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In Washington, D.C., this week, there have been demonstrations both in favor of and against a military strike on targets in Syria. Outside the White House on Monday, supporters of Syrian President Bashar Assad waved a Syrian flag with his face on it.
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France will put a resolution before the U.N. Security Council on Tuesday that calls on Syria to hand over its chemical weapons to international monitors and "accept that they will be dismantled," France 24 reports.
Word about the resolution comes from French Foreign Minister Laurent Fabius. It follows the dramatic events of Monday, which as NPR's Corey Flintoff explained on Morning Edition, began when Secretary of State John Kerry said Syrian President Bashar Assad might be able to head off a U.S. military strike if he turns over "every single bit of his chemical weapons to the international community in the next week."
Within hours of Kerry's comment, Russian Foreign Minister Sergey Lavrov was saying he had urged his Syrian counterpart to do that. Syrian Foreign Minister Walid al-Moualem then said his nation welcomed the Russian suggestion. Finally, President Obama capped the day by telling U.S. TV networks that he favors a diplomatic solution to the crisis.
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Among the unknowns as the day began: How the French resolution will or won't compare to the idea floated by Lavrov and whether Syria would abide by whatever language — and potential requirements — the French draft.
Now, along with the news about the resolution that France will put before the Security Council — which might win support from Russia and China — there's word from Russia's Interfax news agency that "Syria accepts" the Russian proposal to put its chemical weapons under international control.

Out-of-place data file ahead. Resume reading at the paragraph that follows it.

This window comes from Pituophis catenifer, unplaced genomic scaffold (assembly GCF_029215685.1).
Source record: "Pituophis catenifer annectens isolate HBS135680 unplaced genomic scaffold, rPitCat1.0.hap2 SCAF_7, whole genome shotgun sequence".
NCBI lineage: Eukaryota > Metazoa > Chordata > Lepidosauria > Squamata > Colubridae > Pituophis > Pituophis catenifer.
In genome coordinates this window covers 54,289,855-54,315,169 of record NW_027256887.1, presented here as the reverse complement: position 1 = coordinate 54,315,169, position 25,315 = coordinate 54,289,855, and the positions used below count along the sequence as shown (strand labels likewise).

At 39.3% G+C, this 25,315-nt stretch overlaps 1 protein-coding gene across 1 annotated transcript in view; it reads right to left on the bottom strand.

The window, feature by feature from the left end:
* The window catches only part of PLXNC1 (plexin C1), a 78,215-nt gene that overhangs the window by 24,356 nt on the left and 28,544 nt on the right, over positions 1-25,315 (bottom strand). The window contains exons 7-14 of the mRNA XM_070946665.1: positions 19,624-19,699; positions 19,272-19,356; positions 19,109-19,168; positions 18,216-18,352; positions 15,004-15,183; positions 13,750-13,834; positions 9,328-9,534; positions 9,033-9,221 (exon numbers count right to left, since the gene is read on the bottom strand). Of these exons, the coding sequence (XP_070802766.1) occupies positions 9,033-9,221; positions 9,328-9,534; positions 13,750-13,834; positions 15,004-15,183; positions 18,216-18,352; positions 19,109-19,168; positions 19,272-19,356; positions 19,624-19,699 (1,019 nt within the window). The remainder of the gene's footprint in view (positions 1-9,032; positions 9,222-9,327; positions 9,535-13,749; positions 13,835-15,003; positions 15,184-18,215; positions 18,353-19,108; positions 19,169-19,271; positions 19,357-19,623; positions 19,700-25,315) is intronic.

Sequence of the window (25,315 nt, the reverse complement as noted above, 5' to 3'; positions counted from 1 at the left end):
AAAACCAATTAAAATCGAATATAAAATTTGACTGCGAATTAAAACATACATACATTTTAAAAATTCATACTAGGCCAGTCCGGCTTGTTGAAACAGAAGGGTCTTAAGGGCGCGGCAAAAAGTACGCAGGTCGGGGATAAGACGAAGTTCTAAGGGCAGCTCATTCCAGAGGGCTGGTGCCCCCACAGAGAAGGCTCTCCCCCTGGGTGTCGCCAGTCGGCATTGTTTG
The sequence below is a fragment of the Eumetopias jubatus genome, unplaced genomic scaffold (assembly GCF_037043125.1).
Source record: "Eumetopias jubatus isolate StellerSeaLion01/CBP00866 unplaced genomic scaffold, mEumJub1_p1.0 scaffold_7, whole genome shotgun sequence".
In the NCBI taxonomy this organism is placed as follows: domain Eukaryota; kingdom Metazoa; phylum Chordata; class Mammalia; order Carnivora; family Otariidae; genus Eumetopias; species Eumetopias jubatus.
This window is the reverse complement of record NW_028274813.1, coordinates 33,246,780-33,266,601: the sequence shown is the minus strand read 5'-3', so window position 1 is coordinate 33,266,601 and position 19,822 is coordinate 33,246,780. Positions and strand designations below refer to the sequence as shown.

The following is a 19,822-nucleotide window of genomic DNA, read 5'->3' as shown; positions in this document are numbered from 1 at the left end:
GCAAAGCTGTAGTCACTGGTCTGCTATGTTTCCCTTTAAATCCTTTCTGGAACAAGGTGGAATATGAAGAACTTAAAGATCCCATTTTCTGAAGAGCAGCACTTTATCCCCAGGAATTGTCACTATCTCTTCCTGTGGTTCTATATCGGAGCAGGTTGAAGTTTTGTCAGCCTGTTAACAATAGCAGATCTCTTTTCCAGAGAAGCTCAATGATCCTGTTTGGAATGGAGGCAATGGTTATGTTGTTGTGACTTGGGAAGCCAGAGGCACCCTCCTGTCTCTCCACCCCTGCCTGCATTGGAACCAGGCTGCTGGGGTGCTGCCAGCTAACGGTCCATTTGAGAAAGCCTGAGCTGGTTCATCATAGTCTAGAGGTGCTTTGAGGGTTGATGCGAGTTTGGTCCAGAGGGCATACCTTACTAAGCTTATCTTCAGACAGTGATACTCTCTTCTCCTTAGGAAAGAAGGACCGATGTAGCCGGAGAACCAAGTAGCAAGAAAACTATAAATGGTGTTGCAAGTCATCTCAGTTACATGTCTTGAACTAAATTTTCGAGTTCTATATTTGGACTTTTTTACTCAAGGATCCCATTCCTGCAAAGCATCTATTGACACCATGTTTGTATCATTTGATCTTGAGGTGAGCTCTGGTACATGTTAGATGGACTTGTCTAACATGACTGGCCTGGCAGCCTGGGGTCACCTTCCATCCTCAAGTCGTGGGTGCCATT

The Russian news outlet RT.com reports that, according to Interfax, the Syrian foreign minister said Tuesday that "we accepted Russia's initiative."
The Associated Press quotes the minister as saying Syria hopes its decision will "uproot U.S. aggression."
Meanwhile, on CBS This Morning, Republican Sen. John McCain of Arizona said he is "very skeptical" about reports that Assad's regime has accepted Russia's proposal. "We should be [skeptical]," said McCain, who favors a military response to Assad's alleged use of chemical weapons. "Assad has refused to acknowledge that he even has chemical weapons."
Still, McCain added, perhaps Assad wouldn't even consider accepting such a plan "if it hadn't been for the threat of a military strike."
The Obama administration says intelligence gathered about an attack near Damascus last month indicates that forces loyal to Assad were behind the launching of missiles carrying deadly Sarin gas. The administration says it believes more than 1,400 people were killed and even more were injured.
On Tuesday, the independent organization Human Rights Watch issued a report saying it has concluded that "available evidence strongly suggests that Syrian government forces were responsible."